A drive-through or drive-thru (a sensational spelling of the word through), is a type of take-out service provided by a business that allows customers to purchase products without leaving their cars. The format was pioneered in the United States in the 1930s by Jordan Martin, but has since spread to other countries. The first recorded use of a bank using a drive-up window teller was the Grand National Bank of St. Louis, Missouri in 1930. The drive-up teller allowed only deposits at that time.
Orders are generally placed using a microphone and picked up in person at the window. A drive-through is different from a drive-in in several ways - the cars create a line and move in one direction in drive-throughs, and normally do not park, whereas drive-ins allow cars to park next to each other, the food is generally brought to the window by a server, called a carhop, and the customer can remain in the parked car to eat. However, during peak periods, to keep the queue down and avoid traffic flow problems, drive-throughs occasionally switch to an "order at the window, then park in a designated space" model where the customer will receive their food from an attendant when it is ready to be served. This results in a perceived relationship between the two service models.
Drive-throughs have generally replaced drive-ins in popular culture, and are now found in the vast majority of modern American fast-food chains. Sometimes, a store with a drive-through is referred to as a "drive-through", or the term is attached to the service, such as, "drive-through restaurant". or "drive-through bank".
Drive-throughs typically have signs over the drive-through lanes to show customers which lanes are open for business. The types of signage used is usually illuminated so the "open" message can be changed to a "closed" message when the lane is not available.
A drive-through restaurant generally consists of:
- A speaker and microphone for customers to place their orders
- A speaker and microphone or wireless headset system for employees to hear the customer's order (when a speaker is used)
- A trigger pad beneath the concrete to activate the microphone and headset, possibly augmented with a CCTV camera
- One or more free-standing signs listing the menu items, called a menu board
- Newer drive-throughs feature a LCD or LED display within the speaker system in order to show the full order and total cost to avert order errors through miscommunication. At many brands of restaurants, a secondary display featuring the total is placed directly next to the order window. This is to ensure that the customer will know if the cashier intentionally overcharges them.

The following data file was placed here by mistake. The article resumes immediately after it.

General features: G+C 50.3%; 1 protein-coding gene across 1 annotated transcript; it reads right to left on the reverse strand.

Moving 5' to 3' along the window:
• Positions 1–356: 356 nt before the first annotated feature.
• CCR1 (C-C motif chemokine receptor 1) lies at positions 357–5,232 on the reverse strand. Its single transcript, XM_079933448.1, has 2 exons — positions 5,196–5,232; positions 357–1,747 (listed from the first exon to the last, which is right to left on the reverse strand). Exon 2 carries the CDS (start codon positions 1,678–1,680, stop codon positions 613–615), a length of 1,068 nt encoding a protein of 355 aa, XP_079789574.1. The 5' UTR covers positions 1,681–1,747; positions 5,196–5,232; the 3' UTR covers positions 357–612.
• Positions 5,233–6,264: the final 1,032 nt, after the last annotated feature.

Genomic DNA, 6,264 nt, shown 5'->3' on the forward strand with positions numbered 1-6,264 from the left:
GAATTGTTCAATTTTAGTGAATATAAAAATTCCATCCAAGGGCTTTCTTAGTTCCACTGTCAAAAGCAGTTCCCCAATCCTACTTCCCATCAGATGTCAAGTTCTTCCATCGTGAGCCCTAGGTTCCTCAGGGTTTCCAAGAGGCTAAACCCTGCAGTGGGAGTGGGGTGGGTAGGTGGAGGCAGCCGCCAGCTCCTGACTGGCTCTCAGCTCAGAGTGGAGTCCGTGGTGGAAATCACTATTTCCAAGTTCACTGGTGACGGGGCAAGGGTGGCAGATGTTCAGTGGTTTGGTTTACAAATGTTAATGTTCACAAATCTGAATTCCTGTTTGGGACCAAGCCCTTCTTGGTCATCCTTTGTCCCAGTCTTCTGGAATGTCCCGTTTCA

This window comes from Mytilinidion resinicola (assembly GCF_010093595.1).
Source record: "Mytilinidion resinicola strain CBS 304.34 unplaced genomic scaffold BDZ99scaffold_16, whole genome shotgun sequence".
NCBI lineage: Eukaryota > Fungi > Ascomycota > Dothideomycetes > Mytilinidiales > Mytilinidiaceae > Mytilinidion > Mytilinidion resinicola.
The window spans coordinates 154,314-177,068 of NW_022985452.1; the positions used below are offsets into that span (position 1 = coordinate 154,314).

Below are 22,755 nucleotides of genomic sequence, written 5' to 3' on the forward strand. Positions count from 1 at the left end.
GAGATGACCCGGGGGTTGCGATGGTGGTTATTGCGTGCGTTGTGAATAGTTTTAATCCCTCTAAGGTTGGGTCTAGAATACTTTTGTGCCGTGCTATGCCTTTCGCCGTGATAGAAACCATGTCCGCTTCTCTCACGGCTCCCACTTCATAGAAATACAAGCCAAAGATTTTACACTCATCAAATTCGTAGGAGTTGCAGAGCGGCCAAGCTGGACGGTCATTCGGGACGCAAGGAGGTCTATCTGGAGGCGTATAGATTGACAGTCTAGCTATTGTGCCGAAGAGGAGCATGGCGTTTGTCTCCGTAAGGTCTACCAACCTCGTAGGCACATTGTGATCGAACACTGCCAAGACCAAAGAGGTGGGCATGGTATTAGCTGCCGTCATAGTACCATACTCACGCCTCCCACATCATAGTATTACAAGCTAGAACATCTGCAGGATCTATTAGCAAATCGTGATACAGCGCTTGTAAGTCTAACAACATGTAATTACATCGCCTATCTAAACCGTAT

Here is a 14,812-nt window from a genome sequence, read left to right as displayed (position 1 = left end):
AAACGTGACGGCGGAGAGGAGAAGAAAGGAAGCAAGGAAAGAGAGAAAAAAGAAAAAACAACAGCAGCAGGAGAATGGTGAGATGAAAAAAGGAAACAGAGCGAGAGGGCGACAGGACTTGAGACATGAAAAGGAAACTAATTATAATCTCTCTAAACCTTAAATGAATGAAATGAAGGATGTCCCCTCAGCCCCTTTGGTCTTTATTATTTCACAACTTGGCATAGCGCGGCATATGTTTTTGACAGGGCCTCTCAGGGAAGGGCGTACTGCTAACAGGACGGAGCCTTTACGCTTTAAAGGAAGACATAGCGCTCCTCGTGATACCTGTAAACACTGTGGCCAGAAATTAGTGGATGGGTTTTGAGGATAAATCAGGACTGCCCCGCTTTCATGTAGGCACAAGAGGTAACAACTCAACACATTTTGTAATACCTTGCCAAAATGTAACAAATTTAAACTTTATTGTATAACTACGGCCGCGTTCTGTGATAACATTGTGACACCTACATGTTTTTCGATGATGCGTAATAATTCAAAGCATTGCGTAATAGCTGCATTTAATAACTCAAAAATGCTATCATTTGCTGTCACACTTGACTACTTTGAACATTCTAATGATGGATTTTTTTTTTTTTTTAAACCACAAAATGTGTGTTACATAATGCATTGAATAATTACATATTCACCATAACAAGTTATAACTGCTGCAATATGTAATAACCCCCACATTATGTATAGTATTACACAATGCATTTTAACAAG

- Windows where employees interact with customers by processing the customer's payment and giving them their order. Most drive-throughs have either one window serving both functions, or two windows with the first being used for payment and the second used for retrieving the order.
- Most restaurants have marked parking spaces just beyond the last window. If there is a significant delay in an individual customer's order (e.g. a special order), an employee may direct that customer to park in this area, clearing the drive-through lane for the next customer and preventing knock-on delays to other customers. When the order is ready, an employee hand-delivers the order to the customer. This service therefore occasionally has some similarities to drive-in service, but only during peak periods.
Drive-through designs are different from restaurant to restaurant; however, most drive-throughs can accommodate four to six passenger cars or trucks at once (called the queue). Most drive-through lanes are designed so the service windows and speaker are on the driver's side of the car, for example, in left-hand traffic (right-hand drive) countries such as the UK, Ireland, Australia, India and New Zealand, the windows will be on the right side of the drive-through lane, and vice versa in right-hand traffic (left-hand drive) countries such as North America and mainland Europe. There are a few drive-through lanes designed with the service windows on the passenger side, but these lanes are disfavored as they cannot be used easily by cars with only a driver.
In 1921, Kirby's Pig Stand introduced the drive-in restaurant, in which carhops delivered meals. In 1931, a California Pig Stand franchise introduced a drive-through service that bypassed the carhops. By the 1970s, drive-through service had replaced drive-in restaurants in the United States.
The first McDonald's drive-through was created in 1975 in Sierra Vista, Arizona, near Fort Huachuca, a military installation, to serve military members who were not permitted to get out of their cars off-post while wearing fatigues. The original McDonald's was closed down and demolished in May 1999 and a new McDonald's replaced it.
In the US, drive-throughs account for 70 percent of McDonald's business and the average drive through order is fulfilled in under three and one half minutes. Outside of the US, McDonald's drive-throughs are variously known as "McAuto", "McDrive" and "AutoMac".
In 2010, the Casa Linda, Texas, franchise of McDonald's opened a drive-through/walk-up only store with no indoor seating although it has a small patio with tables.
In McDonald's in the UK, all McDonald's are going under an EOTF transformation (Experience of the Future), where all McDonald's with Drive-Thru's will have a third window. This would be where at the second window, the presenter would tell customers to pull up to the third window (if they've got a larger order and have longer to wait), this is known as the "fast forward window". This reduces waiting times for customers.